Salt Lake City, Utah
June 20, 2004
June 20, 2004
June 23, 2004
9.698.1 - 9.698.8
Implementing the Required Ethics Component in Engineering Classrooms
Dr. June Marshall, Dr. John Marshall St. Joseph’s College/ University of Southern Maine
This document focuses on how ethics education, more globally referred to as character education, is being implemented into an undergraduate college program. Very successful techniques are discussed that have been proven useful in providing instruction to future professionals in national character education curriculums involving morals, values and ethics. Suggestions for integrating character education into the engineering ethics requirement are highlighted.
Engineering programs across the nation are investigating techniques to implement the ABET accreditation requirements (Engineering Criteria 2000) regarding ethics instruction for engineers. According to Criterion 3 of ABET’s Engineering Criteria 2000, “engineering programs must demonstrate that their graduates have . . . an understanding of professional and ethical responsibility” (Engineering, 1997).
Many practitioners agree with the concept identified by Whitbeck’s (2004, Undergraduate Education in Practical Ethics) that “rather than simply studying a code, a more engaging active learning approach” is needed. This new emphasis in ethics education is not limited to the engineering profession alone. In fact, this is a component of a much more global movement entitled Character Education. Character Education’s roots lie in behavioral ethics, and can be viewed as an understanding of desirable and undesirable actions based on a society’s perceptions and norms.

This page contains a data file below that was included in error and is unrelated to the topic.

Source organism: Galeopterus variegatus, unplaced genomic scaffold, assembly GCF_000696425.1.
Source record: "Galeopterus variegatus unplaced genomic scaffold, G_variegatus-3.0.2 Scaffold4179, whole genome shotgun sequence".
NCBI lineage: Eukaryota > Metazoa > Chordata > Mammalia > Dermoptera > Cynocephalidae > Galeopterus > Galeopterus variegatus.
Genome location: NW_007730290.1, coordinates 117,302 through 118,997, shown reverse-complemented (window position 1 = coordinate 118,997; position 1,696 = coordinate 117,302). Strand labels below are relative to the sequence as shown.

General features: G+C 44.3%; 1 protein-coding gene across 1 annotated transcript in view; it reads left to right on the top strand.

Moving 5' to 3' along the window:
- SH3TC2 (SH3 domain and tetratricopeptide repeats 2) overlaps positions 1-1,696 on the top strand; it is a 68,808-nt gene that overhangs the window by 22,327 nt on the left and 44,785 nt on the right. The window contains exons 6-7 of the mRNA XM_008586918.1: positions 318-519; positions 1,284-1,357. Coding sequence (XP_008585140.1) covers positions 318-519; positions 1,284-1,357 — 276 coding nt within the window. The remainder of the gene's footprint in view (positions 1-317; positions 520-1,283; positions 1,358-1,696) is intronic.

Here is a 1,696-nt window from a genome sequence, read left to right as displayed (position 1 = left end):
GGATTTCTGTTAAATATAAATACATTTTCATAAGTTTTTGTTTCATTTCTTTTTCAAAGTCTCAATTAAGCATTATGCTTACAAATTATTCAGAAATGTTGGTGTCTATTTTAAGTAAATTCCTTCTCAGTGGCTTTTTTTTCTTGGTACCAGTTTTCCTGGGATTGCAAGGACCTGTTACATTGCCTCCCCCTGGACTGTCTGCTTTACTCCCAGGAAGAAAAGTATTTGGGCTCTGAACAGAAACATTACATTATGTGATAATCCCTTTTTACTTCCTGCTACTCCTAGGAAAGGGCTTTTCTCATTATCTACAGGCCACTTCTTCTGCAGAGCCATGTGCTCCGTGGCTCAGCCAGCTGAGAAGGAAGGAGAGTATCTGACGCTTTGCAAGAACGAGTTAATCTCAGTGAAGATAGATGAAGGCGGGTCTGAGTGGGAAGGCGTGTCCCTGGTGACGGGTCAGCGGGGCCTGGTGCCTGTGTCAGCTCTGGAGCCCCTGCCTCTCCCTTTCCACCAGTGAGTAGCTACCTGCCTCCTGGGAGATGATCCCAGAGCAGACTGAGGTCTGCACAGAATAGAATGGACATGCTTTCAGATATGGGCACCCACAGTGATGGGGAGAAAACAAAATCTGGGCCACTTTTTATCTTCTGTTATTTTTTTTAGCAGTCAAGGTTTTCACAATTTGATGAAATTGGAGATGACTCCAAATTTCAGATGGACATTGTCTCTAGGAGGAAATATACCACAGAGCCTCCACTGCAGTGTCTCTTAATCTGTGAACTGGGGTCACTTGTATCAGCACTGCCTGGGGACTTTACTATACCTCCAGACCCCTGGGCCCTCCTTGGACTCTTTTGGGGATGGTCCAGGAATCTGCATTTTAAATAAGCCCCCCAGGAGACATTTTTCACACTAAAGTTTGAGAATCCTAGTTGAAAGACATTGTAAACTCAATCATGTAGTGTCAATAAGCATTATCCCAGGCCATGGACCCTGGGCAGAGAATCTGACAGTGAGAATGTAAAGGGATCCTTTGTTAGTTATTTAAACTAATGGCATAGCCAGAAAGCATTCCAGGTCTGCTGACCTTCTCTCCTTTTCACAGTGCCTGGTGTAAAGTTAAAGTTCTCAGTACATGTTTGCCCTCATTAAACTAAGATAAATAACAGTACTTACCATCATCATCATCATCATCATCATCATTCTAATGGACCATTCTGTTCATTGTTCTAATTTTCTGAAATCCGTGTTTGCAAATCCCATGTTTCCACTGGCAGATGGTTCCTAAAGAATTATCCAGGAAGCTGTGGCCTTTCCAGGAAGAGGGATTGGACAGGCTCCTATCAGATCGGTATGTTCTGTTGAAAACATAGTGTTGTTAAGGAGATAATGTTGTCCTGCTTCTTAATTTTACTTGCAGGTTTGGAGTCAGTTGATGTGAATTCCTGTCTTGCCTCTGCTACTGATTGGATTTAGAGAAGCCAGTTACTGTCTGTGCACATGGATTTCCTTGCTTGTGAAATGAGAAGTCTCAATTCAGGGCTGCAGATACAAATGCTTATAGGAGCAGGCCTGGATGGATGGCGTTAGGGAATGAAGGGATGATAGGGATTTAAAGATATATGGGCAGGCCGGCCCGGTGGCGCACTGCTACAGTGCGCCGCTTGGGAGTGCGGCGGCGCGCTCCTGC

Sample topics that should be considered for an engineering ethics curriculum includes appropriate behavior (Whitbeck, 2004) related to: recruitment; employment; termination; guidelines for raising ethical concerns; commission payment under a marketing agreement; gifts to foreign officials; and writing a letter of recommendation. Discussions on these types of topics will allow each student to consider appropriate actions and desirable professional behavior. Once an individual understands and perceives society’s distinctions between positive and negative actions, character education then enables the individual to internalize these values. As a result, the individual develops a personal code of professional conduct, which then guides their daily interactions.
“Proceedings of the 2004 American Society for Engineering Education Annual Conference & Exposition Copyright 2004, American Society for Engineering Education
Marshall, J., & Marshall, J. (2004, June), Implementing The Required Ethics Component In Engineering Classrooms Paper presented at 2004 Annual Conference, Salt Lake City, Utah. 10.18260/1-2--13559
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